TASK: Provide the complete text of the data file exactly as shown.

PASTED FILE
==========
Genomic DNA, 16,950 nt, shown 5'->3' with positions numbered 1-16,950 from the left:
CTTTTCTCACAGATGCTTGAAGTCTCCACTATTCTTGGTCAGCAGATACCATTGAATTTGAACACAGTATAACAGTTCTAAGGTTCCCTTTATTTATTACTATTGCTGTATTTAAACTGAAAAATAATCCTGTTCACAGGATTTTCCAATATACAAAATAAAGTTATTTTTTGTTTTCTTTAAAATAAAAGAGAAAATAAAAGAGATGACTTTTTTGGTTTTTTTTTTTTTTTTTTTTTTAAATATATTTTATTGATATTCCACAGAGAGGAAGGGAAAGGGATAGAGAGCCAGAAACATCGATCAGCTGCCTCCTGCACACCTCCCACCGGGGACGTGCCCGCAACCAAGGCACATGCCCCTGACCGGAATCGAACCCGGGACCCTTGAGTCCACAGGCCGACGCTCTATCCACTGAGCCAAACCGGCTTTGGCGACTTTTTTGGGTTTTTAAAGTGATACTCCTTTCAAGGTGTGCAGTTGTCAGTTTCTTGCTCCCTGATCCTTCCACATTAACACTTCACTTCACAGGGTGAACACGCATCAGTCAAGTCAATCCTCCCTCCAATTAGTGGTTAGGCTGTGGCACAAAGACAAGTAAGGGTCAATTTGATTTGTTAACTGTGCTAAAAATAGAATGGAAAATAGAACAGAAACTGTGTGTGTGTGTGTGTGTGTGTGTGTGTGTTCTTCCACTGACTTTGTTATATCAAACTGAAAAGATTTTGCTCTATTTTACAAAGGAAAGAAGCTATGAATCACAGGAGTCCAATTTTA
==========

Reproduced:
Genomic DNA, 16,950 nt, shown 5'->3' with positions numbered 1-16,950 from the left:
CTTTTCTCACAGATGCTTGAAGTCTCCACTATTCTTGGTCAGCAGATACCATTGAATTTGAACACAGTATAACAGTTCTAAGGTTCCCTTTATTTATTACTATTGCTGTATTTAAACTGAAAAATAATCCTGTTCACAGGATTTTCCAATATACAAAATAAAGTTATTTTTTGTTTTCTTTAAAATAAAAGAGAAAATAAAAGAGATGACTTTTTTGGTTTTTTTTTTTTTTTTTTTTTTAAATATATTTTATTGATATTCCACAGAGAGGAAGGGAAAGGGATAGAGAGCCAGAAACATCGATCAGCTGCCTCCTGCACACCTCCCACCGGGGACGTGCCCGCAACCAAGGCACATGCCCCTGACCGGAATCGAACCCGGGACCCTTGAGTCCACAGGCCGACGCTCTATCCACTGAGCCAAACCGGCTTTGGCGACTTTTTTGGGTTTTTAAAGTGATACTCCTTTCAAGGTGTGCAGTTGTCAGTTTCTTGCTCCCTGATCCTTCCACATTAACACTTCACTTCACAGGGTGAACACGCATCAGTCAAGTCAATCCTCCCTCCAATTAGTGGTTAGGCTGTGGCACAAAGACAAGTAAGGGTCAATTTGATTTGTTAACTGTGCTAAAAATAGAATGGAAAATAGAACAGAAACTGTGTGTGTGTGTGTGTGTGTGTGTGTGTGTTCTTCCACTGACTTTGTTATATCAAACTGAAAAGATTTTGCTCTATTTTACAAAGGAAAGAAGCTATGAATCACAGGAGTCCAATTTTA